Man who dismissed legal team - and recalled nephew to the stand - has murder conviction quashed on appeal
A man who dismissed a team of lawyers during his trial for murder, and recalled his own nephew to cross-examine him himself, has had his conviction quashed on appeal.
Tadhg Butler (36), with an address at Seafield in Tramore, Co Waterford but originally from Kilkenny had pleaded not guilty at the Central Criminal Court to the murder of Michael O'Dwyer (25) at that address on January 10, 2014.
Butler dismissed his legal team on day six of his trial for murder and recalled his nephew, Mr Anthony O'Grady, which saw a “radically different version of events put to him” by Butler compared to what had been put to him earlier by Butler's lawyers.
The latter version alleged that Butler had accidentally stabbed the deceased when struggling to take a knife of Mr O'Grady - a suggestion which was vehemently denied by Mr O'Grady.
Butler was unanimously found guilty of murder by a Central Criminal Court jury after two hours and 26 minutes of deliberations and he was given the mandatory life sentence by Mr Justice Patrick McCarthy on May 15, 2015.
He successfully appealed his conviction today with the Court of Appeal holding that the trial judge ought to have advised him that the new version of events he put to his nephew in the witness box could not have been considered by the jury without hearing sworn evidence in relation to it.
Giving judgment in the Court of Appeal, Mr Justice Alan Mahon said the trial judge was entitled to use his discretion to insist the trial should continue in the interests of justice at a time when the prosecution's case had almost closed. The decision to force Butler's hand in this way did not result in the his trial becoming unfair.
However, there was an onus on the trial judge, “over and above that which is present when an accused is legally represented, to ensure, as far as reasonably practicably possible” that the accused would not take any step which might weaken any line of defence he had clearly adopted.
Mr Justice Mahon said it was clear Butler's line of questioning was intended to establish that he had accidentally stabbed the deceased.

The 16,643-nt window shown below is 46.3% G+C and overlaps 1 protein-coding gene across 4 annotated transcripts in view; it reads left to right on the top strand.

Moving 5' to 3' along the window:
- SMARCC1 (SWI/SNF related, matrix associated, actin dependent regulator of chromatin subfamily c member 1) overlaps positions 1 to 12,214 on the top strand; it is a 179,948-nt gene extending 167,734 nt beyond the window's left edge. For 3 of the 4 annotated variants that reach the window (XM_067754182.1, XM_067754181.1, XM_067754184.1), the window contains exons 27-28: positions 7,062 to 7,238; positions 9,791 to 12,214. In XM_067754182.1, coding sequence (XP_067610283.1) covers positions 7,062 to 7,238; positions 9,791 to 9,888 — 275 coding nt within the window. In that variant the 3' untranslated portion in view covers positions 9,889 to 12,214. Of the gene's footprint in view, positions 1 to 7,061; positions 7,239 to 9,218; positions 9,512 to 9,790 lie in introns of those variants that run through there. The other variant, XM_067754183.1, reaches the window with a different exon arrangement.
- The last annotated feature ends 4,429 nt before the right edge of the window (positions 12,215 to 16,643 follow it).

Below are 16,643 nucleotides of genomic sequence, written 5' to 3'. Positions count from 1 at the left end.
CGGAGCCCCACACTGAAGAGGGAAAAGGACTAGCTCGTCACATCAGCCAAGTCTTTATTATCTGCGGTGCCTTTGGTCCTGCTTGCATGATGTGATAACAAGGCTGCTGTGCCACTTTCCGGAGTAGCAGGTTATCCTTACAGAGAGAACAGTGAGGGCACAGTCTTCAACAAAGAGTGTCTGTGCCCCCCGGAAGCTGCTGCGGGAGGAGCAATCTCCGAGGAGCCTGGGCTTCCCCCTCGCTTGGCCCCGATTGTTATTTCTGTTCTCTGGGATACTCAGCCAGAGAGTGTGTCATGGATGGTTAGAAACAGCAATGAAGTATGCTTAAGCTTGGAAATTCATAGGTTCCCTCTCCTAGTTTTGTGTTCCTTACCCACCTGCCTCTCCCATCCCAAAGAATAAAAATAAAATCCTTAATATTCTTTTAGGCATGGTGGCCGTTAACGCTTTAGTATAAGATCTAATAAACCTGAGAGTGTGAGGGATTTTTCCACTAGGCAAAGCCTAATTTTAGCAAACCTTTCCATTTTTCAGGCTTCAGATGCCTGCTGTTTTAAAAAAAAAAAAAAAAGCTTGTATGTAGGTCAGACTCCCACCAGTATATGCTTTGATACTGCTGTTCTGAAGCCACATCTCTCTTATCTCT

In his closing speech to the jury, Butler recounted again the new version of events put by him to his nephew.
“It was almost certainly the case” Butler did not understand that in order for the jury to consider his version of events, it was necessary that they should hear it as sworn evidence, Mr Justice Mahon said.
While such would have been in the basic knowledge of a lawyer it is unlikely to have been known by a lay person.
Mr Justice Mahon said the Court of Appeal was in no way suggesting that a trial judge should step into the shoes of an accused's discharged legal advisor.
He said the trial judge was correct in his instruction to the jury that unsworn statements made by Butler in the course of the trial, either when cross examining Mr O'Grady or during his closing speech to the jury, were not evidence, and could not be considered as such by the jury.
He said the trial judge correctly told the jury that it could not consider as evidence Butler's suggestion that his stabbing of the deceased was accidental because Butler had not given that evidence under oath.
In these particular circumstances, the trial judge ought to have gone further than reminding Butler of his entitlement to give evidence under oath. The trial judge should have advised him that if he did not do so, or call other evidence on his behalf, the jury could not consider the new version of events as they had not heard sworn evidence in relation to it.